The title is not very PC. But, I think it will work. GIMP is the free open source image editor many Second Life residents use. With the coming of the Materials System to Second Life™, users of GIMP are going to want to be making normal maps. So, here is a bit more about what normal maps are and how to make them.
First, in English the word gimp also means a lame person. GIMP is DEFINITELY NOT a lame image editor. Its name was to denote it being free. While the name is not particularly flattering for the program it derives from: GNU Image Manipulation Program where GNU or GNU GPL stands for: GNU = GNU’s Not Unix and GPL = General Public License. These later acronyms are about how the software is licensed for sale or redistribution.
Normal maps are different from Bump maps, so don’t think of the terms/names as interchangeable that will get confusing. They accomplish a similar task by different processes. The maps add the illusion of more 3D shape with fewer polygons.
Think of a coarsely woven material like canvas or denim or may be a coin. Modeling the surface with polygons to get realistic lighting would require a ridiculous number of polygons. Normal and bump mapping solves that problem with fewer polygons while retaining the detail. So, the 3D geometry for a coin could be a simple flat disk. Applying a normal map would add the relief to make it appear the disk had been stamped in a press. As the coin is tilted and moved it would appear to have a 3D surface with shadows and highlights changing.
As one researches normal maps 3 different types are revealed; World Maps, Object Maps, and Tangent Maps. In Second Life it seems we will be using Tangent Maps. There are two types of tangent maps. Like belly buttons there are innies and outies… concave and convex.
When generating normal maps in a program like Blender you can be more… precise… than with image editors. Precise in this case meaning more photo realistic. Also in a 2D image editor it is challenging to create the same level of detail and realism as with a 3D modeling program, at least at my skill level.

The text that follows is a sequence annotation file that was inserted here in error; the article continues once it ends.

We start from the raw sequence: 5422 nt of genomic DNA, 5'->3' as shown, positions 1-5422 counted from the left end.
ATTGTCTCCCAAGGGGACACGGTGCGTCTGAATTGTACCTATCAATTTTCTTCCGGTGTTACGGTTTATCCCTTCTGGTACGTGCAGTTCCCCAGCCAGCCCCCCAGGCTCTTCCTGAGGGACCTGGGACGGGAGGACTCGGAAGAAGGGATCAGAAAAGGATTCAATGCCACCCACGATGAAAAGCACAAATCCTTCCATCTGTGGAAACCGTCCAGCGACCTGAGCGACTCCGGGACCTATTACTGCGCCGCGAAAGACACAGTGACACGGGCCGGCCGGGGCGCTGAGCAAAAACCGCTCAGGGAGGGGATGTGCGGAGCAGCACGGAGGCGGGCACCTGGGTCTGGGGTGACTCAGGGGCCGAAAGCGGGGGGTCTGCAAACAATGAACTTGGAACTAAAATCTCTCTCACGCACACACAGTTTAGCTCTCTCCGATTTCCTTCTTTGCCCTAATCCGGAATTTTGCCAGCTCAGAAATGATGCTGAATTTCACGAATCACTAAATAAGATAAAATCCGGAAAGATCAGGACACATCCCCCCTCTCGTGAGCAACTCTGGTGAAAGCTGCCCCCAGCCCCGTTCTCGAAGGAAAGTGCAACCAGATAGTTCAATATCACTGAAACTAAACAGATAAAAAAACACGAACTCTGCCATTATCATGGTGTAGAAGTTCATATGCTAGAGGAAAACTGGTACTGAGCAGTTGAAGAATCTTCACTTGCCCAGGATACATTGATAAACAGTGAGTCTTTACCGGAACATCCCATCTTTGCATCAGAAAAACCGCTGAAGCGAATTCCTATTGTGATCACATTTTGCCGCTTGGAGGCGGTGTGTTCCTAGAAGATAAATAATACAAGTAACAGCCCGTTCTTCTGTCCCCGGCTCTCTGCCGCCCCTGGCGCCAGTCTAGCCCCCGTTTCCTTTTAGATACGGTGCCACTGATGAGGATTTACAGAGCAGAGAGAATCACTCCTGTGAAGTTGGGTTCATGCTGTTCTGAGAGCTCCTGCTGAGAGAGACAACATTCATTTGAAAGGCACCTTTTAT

But for clothing textures, repetitive patterns, and simple surfaces GIMP is way more than adequate.
The trick in using GIMP to make normal maps is in knowing how to use GIMP and the Normal Map Plug-in. There is a great tutorial over on the Valve Developer’s wiki: Normal Map Creation in The GIMP. They have a link to the plug-in, which is: GIMP normalmap plugin.
The tutorial refers to an adjustment you need to make for the Source Engine. You can ignore that as Source is a Valve render engine not Second Life’s render engine. I have not been able to find out if ‘flat’ for second life is 127 or 128. Blender creates a flat Tangent Normal Map as RGB/XYZ: 128, 128, 255. The 127-128 difference is probably small enough it doesn’t matter.
Photoshop and GIMP are the most likely tools for SL users. One needs an image editor that will let them edit individual channels in the image. You may notice the SL Wiki on Materials Data says the Alpha layer of the image is the specular exponent. I think the author meant ‘component.’ Since the alpha layer is used as a control you will need an image editor that gives you access to the color and alpha channels.